dolske at mozilla.com
Wed Sep 11 22:21:01 UTC 2013
The recent discussion around minifying chrome JS (bug 903149) reminds me
of another area for some easy mechanical wins... Image (PNG)
optimization. See bugs 872082 and 631392 for the background, but the
nutshell version is that PNG images often contain overhead, and there
exist tools to losslessly reduce their filesize. But it's easy to forget
to run these tools, and it's impossible to review such patches.
The question is how to best make use of those tools in a more automated
fashion. Some options:
* Add an optimization step when building or packaging. This ensures we
always ship optimized images, but is wasteful of resources. And it makes
me vaguely uncomfortable to have an effectively-hidden step that changes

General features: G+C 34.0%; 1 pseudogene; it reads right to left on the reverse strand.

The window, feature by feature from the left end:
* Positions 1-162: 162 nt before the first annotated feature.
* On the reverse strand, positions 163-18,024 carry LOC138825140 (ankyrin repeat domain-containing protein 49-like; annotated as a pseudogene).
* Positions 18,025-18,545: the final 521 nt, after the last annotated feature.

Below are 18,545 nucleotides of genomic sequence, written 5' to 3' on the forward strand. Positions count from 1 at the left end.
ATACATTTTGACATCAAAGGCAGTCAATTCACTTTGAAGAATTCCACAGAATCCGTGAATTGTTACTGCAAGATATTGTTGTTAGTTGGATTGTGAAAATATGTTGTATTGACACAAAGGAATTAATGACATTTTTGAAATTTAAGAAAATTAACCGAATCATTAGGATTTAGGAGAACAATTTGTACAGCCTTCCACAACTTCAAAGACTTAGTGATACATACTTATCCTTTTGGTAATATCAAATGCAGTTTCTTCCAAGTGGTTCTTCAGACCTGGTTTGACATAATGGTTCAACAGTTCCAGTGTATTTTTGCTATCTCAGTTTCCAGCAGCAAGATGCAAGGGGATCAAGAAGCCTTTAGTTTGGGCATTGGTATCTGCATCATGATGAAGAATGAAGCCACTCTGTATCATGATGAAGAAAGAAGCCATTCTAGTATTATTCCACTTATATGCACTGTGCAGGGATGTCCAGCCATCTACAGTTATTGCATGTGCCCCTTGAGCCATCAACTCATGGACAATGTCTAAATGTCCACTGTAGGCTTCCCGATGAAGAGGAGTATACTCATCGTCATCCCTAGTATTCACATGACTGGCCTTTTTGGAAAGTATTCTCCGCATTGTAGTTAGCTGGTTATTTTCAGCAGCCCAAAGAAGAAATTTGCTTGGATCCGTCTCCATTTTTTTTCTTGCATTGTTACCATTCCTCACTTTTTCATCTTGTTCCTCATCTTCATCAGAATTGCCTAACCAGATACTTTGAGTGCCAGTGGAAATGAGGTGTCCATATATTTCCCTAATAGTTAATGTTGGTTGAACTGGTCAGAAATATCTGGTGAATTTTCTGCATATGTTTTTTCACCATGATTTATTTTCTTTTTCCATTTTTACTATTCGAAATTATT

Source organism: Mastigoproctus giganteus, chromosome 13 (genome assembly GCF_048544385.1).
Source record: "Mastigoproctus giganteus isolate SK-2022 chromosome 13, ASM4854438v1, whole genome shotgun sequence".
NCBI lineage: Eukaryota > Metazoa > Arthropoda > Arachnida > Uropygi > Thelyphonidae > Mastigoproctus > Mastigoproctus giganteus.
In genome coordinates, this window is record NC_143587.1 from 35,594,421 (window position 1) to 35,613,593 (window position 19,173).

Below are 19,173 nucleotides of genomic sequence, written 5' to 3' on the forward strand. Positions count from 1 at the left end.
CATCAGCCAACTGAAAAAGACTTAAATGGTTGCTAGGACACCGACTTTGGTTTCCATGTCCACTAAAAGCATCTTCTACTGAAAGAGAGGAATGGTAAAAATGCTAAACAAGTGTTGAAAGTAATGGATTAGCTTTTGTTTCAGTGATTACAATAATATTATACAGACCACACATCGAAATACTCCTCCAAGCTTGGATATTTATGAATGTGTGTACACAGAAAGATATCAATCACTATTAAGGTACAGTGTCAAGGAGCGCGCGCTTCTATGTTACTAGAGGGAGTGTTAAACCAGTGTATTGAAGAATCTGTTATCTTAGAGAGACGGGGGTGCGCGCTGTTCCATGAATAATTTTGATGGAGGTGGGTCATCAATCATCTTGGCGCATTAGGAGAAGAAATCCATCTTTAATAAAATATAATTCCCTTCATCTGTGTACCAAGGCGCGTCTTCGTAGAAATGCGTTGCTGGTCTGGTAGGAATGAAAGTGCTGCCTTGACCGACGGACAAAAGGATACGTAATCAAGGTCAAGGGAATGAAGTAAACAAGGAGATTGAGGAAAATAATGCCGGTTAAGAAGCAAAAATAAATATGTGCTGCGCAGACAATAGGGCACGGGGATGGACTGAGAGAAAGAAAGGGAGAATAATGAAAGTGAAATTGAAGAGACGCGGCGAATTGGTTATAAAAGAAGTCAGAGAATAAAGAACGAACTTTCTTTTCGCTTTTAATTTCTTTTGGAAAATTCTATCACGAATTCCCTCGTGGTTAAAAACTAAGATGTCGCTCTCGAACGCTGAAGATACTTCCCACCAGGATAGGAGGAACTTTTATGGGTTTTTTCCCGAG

what's checked in. (EG, if someone intentionally wants a color profile
in some PNG but the tool strips it, that'll be confusing to track down.)
* Fix everything with a one-time megapatch, then add an Hg hook to guard
against checking in unoptimized images. This feels annoying -- people
will forget (or not know in the firstplace), and you'd still need a
separate way for people to actually fix images.
* (Variation) Instead of a hook, make an automated test. But that feels
even more annoying and resource wasteful. It's a land-backout-fix-reland
* Integrate this into the uplift process/checklist. Infrequent runs
would be ok, but doesn't really feel like the kind of thing releng
should have to deal with.
* It just now occurs to me that we have an automated task for syncing
blocklist and HSTS updates, maybe having it run a weekly optimization
step would work.
* Do nothing! Just make a script (or mach command?) to optimize images
in the current patch and/or tree -- which we need to do anyway -- and
hope people remember to use it. We don't require perfection (nor do we
have it today), and this might turn out to be good enough.
Thoughts? I'm leaning towards either of the last two.
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